On April 27, the Washington Supreme Court created a significant new wrinkle in how courts will approach liability insurance disputes involving policy exclusions. In Xia v. ProBuilders Specialty Insurance Co. RRG, the Court applied the “efficient proximate cause” rule to a third-party liability case for the first time, a move that may effectively render most policy exclusions unenforceable. The Court further held that the insurer’s failure to anticipate this new approach to evaluation of the coverage question in denying coverage constituted bad faith.

The facts of the case are not unusual. Xia purchased a new home built by contractor Issaquah Highlands. She fell ill shortly after moving in. When a Puget Sound Energy service technician was called to the home months later, he discovered that the exhaust vent for a hot water heater had been improperly installed, with the result that carbon monoxide was being pumped directly into Xia’s home.

Xia sued the builder, but the builder’s insurer (ProBuilders) refused coverage, based in part on the policy’s pollution exclusion. Xia and the builder settled, and the builder assigned its coverage claims to Xia. In the coverage litigation the Washington Court of Appeals found that ProBuilders was entitled to summary judgment, based on the pollution exclusion.

In reversing the court of appeals, the supreme court acknowledged that the carbon monoxide that had harmed Xia was a “pollutant” under the policy. In a surprise move, however, the Court nonetheless held that ProBuilders owed coverage, because the “efficient proximate cause” of Xia’s harm—in other words, the most direct cause in the chain of causation leading to injury—was not the pollutant, but the negligent installation of the exhaust vent before she purchased the home. Relying on the “occurrence” language of the policy, the Court implied that it will enforce exclusions such as the pollution exclusion when the excluded cause is the only cause or the first in a series of causes leading to harm, but not when the chain of events begins with a covered negligent act.

No Washington court had ever before applied the “efficient proximate cause” rule outside first-party (property) coverage cases. But the Court asserted that doing so was not a novel or unexpected extension of the law because the “efficient proximate cause” rule had never been limited to specific types of insurance. The Court therefore found that ProBuilders’ refusal to defend was bad faith. In essence, the Court ruled that ProBuilders had an obligation to consider not only liability cases involving the pollution exclusion, but also facially unrelated insurance cases, and evaluated the potential applicability of the “efficient proximate” cause rule.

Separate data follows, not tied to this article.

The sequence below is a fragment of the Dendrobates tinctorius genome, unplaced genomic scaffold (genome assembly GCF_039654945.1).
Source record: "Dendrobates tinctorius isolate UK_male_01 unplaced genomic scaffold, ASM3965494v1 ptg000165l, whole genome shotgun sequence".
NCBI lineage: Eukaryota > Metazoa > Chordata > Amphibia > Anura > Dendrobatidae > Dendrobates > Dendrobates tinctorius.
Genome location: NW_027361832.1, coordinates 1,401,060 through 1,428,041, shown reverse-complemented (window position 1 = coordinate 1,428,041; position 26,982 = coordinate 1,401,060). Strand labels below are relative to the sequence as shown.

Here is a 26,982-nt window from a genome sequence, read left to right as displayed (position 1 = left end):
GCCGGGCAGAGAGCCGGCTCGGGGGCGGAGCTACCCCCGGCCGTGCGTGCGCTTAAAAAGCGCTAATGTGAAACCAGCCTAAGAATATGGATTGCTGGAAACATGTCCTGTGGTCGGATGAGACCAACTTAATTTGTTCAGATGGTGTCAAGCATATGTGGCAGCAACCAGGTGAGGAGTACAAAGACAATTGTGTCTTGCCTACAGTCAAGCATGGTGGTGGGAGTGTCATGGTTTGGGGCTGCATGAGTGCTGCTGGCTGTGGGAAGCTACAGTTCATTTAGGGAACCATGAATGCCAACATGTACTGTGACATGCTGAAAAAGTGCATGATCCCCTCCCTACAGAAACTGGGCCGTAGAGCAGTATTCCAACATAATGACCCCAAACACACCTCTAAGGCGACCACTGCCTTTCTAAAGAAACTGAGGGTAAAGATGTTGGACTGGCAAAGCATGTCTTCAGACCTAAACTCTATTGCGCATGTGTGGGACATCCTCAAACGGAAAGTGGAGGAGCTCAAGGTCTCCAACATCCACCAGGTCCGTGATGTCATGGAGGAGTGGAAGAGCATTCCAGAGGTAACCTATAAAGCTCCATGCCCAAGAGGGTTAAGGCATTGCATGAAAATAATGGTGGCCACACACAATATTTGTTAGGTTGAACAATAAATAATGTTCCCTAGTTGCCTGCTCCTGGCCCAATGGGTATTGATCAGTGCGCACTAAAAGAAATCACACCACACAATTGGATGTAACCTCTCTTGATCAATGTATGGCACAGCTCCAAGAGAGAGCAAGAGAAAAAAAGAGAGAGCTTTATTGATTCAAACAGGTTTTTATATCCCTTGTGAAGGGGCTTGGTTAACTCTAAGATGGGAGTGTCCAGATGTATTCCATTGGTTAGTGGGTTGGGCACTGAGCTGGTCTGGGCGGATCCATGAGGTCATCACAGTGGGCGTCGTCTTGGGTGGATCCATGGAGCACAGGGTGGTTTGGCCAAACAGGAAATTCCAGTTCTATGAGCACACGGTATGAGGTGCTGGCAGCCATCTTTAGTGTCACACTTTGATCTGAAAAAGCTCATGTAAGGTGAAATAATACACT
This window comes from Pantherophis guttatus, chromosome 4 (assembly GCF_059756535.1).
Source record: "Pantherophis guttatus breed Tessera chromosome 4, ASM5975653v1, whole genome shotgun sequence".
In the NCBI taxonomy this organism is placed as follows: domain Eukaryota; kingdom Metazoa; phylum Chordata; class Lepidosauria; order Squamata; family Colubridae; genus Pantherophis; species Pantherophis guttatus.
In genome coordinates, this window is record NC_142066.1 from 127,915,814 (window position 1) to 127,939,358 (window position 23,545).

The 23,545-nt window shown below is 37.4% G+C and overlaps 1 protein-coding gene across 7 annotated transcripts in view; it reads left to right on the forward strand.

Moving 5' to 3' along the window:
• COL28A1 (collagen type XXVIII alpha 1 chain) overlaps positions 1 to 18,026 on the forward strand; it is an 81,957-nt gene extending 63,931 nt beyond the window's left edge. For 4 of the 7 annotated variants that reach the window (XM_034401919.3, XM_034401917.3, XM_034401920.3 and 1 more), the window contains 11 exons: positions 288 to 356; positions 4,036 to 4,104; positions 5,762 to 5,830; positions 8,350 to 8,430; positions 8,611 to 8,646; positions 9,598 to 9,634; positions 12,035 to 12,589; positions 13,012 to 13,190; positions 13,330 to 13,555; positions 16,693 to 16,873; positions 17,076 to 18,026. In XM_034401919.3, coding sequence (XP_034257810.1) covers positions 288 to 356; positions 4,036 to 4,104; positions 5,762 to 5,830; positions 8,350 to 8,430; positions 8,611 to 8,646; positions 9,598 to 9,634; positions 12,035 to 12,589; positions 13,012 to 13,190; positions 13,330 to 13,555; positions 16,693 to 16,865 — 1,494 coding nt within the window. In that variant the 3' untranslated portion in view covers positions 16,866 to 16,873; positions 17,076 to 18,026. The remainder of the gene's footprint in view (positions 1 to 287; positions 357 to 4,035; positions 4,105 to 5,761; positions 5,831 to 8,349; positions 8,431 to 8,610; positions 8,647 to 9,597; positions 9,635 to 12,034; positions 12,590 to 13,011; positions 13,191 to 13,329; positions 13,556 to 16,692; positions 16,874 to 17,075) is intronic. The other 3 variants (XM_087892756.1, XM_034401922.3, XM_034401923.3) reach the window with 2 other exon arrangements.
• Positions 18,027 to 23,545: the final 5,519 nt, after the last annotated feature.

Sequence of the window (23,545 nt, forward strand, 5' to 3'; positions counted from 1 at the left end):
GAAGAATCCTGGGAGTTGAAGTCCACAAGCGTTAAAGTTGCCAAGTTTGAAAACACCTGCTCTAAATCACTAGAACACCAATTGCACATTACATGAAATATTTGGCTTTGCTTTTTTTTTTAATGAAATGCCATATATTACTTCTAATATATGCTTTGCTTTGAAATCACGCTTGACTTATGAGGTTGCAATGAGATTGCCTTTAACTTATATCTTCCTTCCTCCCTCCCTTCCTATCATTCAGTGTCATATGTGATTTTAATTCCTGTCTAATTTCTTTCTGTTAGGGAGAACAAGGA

Despite the Court’s characterization of its holding, Xia is clearly a departure from the way that exclusions have been analyzed before under Washington law (or under Oregon law—see our coverage of a recent ruling from an Oregon court enforcing the pollution exclusion in nearly identical circumstances). In practice, Xia appears to dramatically narrow the effectiveness of many common exclusions in the Commercial General Liability form. Because most harm from a pollutant begins with an initial negligent act, and because it is likely infeasible for insurers to write into their policies specific exclusions for every conceivable act of negligence that could result in pollutant-related harm, insurers may now be hamstrung in their ability to deny coverage based on the pollution exclusion or other exclusions that operate in a similar way.

Xia is likely to amplify the current trend in Washington of insurers’ accepting defense under a reservation of rights when there is any question whether a claim is covered, and then filing suit for a declaration of their obligations from the court. Indeed, some carrier-side commentators are advising their clients that in virtually every case it will now be necessary to accept a tender of defense and seek relief from the court, because it will be so difficult to determine at the outset what the “efficient proximate cause” of any damage or injury was, and because under Xia and Washington bad-faith law generally the consequences of “guessing wrong” are so severe. Furthermore, although the Xia Court speculated that insurers could rewrite their policies to avoid these results, the Court effectively nullified an anti-concurrent-causation clause in the ProBuilders policy, making it difficult to imagine how insurers could contract around the new standard.

Xia is certain to change how coverage lawyers approach many liability coverage disputes. Its impact will have to be carefully followed, so please check back on this blog often for further updates.